River Restoration Projects
Centuries ago, the Anacostia River was a broad, meandering waterway with more than 2,500 acres of wetlands. However, decades of deforestation, urbanization, and wetland loss have significantly degraded the river’s water quality. The primary contributor of pollution to the Anacostia River is stormwater runoff.
What is Stormwater?
Stormwater is rain or melted snow.
In a natural landscape without development, stormwater is absorbed into the ground by trees and plants. In an urban landscape, such as the Anacostia River watershed, stormwater falls onto buildings, roadways, rooftops, parking lots, and other impervious surfaces that cannot absorb it. As a result, stormwater washes across these surfaces collecting pollutants, such as fertilizer, oil, grease, household chemicals, pet waste, and litter along the way. In addition to transporting pollutants, runoff can also cause erosion, sedimentation, and localized flooding. Without the aid of plants to capture and treat stormwater, runoff washes into storm drains and streams that empty into the Anacostia River and eventually the Chesapeake Bay.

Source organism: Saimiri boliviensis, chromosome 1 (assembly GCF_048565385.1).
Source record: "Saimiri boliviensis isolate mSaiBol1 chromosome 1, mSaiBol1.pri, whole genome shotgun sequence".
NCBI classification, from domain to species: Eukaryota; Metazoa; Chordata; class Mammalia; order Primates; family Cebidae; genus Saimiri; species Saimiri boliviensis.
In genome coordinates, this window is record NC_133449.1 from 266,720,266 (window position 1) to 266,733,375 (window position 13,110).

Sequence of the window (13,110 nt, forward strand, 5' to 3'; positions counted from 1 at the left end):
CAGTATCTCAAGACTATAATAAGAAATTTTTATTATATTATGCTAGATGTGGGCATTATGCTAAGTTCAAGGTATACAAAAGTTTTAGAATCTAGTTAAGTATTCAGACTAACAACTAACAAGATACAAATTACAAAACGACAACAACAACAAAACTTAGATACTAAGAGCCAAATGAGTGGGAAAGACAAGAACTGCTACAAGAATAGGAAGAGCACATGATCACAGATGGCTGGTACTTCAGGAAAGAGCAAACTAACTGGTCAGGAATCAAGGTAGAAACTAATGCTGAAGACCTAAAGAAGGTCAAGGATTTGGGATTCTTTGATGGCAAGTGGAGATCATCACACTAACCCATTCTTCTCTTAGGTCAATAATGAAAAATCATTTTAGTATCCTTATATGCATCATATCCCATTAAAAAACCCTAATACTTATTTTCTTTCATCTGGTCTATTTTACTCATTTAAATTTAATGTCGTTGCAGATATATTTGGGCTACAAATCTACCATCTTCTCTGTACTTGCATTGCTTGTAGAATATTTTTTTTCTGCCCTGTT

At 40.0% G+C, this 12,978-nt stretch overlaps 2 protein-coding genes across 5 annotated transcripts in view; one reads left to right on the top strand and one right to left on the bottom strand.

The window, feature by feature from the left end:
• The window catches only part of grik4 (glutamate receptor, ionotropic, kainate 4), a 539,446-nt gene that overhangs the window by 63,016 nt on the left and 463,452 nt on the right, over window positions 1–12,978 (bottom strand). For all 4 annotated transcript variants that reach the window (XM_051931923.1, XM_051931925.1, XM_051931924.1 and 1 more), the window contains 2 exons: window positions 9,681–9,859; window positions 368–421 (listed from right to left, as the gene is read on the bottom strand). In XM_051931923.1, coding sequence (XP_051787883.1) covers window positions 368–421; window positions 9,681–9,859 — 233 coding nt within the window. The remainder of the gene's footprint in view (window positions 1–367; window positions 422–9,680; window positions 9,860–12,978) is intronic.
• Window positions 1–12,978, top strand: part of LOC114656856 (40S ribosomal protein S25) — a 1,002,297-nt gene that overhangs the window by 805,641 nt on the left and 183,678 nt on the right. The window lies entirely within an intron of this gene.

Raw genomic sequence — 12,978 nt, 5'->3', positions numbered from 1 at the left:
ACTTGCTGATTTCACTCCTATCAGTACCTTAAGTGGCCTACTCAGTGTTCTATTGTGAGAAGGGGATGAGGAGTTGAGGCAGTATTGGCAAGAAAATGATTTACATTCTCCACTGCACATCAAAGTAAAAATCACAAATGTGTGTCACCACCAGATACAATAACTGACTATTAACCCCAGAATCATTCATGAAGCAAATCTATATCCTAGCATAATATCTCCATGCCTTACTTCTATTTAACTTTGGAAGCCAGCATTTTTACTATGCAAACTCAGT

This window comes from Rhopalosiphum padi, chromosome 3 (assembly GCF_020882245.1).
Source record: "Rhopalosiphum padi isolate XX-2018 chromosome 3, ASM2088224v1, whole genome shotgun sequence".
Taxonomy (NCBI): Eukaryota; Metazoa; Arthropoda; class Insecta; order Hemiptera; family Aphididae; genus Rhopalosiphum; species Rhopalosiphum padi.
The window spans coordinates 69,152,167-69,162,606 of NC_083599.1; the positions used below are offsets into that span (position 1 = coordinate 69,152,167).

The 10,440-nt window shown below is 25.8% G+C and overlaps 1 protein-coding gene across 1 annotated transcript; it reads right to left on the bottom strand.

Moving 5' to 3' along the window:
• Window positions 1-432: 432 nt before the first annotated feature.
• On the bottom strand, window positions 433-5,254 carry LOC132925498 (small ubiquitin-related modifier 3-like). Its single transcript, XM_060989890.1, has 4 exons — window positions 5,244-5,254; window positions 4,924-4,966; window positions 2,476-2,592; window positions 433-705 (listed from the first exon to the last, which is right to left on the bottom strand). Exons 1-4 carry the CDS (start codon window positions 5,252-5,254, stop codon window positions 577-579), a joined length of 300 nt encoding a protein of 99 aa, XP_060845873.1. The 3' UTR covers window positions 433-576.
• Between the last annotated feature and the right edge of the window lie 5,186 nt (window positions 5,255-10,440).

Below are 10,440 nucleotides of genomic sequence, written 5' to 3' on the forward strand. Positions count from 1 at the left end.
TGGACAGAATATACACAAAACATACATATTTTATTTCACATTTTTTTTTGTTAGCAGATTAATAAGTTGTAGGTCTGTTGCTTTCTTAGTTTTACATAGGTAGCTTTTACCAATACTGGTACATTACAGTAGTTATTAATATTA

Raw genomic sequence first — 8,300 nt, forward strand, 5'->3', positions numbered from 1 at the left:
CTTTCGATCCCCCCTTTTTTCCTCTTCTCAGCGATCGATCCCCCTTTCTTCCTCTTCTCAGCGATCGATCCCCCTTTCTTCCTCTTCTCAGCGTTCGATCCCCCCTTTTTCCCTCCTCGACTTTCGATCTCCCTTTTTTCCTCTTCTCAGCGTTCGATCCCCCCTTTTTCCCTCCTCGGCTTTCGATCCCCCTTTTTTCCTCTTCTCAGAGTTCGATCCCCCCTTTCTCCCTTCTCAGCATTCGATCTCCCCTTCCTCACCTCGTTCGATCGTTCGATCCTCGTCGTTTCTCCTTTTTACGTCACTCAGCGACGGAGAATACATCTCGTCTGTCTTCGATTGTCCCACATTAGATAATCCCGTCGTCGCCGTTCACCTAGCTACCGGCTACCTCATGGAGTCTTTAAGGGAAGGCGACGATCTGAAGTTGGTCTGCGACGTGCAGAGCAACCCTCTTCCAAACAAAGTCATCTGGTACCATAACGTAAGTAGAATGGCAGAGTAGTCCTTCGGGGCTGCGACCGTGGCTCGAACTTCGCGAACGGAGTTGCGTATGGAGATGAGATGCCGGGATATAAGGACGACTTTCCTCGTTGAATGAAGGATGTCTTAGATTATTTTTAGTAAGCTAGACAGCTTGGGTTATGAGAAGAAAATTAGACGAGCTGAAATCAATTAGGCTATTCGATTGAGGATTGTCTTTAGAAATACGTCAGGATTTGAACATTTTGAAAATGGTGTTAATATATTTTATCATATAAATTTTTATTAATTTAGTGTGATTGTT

The Anacostia Watershed Society works to reduce litter and restore the natural conditions of the river by creating forest, meadow, and wetland habitat and installing systems in the built environment that mimic natural processes, like rain gardens and green roofs, to reduce stormwater pollution. Learn more about our habitat restoration, pollution reduction, and stormwater management strategies.